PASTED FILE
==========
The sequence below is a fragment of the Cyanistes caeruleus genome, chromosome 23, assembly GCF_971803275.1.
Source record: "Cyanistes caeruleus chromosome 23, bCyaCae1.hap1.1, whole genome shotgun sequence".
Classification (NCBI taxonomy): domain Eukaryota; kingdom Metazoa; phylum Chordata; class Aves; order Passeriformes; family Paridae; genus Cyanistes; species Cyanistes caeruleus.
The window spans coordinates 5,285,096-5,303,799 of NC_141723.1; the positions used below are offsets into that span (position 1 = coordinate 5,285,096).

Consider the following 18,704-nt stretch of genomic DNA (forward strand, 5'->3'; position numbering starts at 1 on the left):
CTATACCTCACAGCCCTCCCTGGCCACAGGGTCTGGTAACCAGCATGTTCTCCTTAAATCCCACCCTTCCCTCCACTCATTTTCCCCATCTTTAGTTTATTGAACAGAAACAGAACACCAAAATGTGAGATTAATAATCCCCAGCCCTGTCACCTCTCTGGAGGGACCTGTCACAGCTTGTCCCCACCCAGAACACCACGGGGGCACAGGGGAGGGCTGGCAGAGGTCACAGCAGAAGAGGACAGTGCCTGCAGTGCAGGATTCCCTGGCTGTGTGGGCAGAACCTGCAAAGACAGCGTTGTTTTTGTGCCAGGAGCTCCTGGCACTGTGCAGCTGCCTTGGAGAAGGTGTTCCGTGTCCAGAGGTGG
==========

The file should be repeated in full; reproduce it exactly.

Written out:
The sequence below is a fragment of the Cyanistes caeruleus genome, chromosome 23, assembly GCF_971803275.1.
Source record: "Cyanistes caeruleus chromosome 23, bCyaCae1.hap1.1, whole genome shotgun sequence".
Classification (NCBI taxonomy): domain Eukaryota; kingdom Metazoa; phylum Chordata; class Aves; order Passeriformes; family Paridae; genus Cyanistes; species Cyanistes caeruleus.
The window spans coordinates 5,285,096-5,303,799 of NC_141723.1; the positions used below are offsets into that span (position 1 = coordinate 5,285,096).

Consider the following 18,704-nt stretch of genomic DNA (forward strand, 5'->3'; position numbering starts at 1 on the left):
CTATACCTCACAGCCCTCCCTGGCCACAGGGTCTGGTAACCAGCATGTTCTCCTTAAATCCCACCCTTCCCTCCACTCATTTTCCCCATCTTTAGTTTATTGAACAGAAACAGAACACCAAAATGTGAGATTAATAATCCCCAGCCCTGTCACCTCTCTGGAGGGACCTGTCACAGCTTGTCCCCACCCAGAACACCACGGGGGCACAGGGGAGGGCTGGCAGAGGTCACAGCAGAAGAGGACAGTGCCTGCAGTGCAGGATTCCCTGGCTGTGTGGGCAGAACCTGCAAAGACAGCGTTGTTTTTGTGCCAGGAGCTCCTGGCACTGTGCAGCTGCCTTGGAGAAGGTGTTCCGTGTCCAGAGGTGG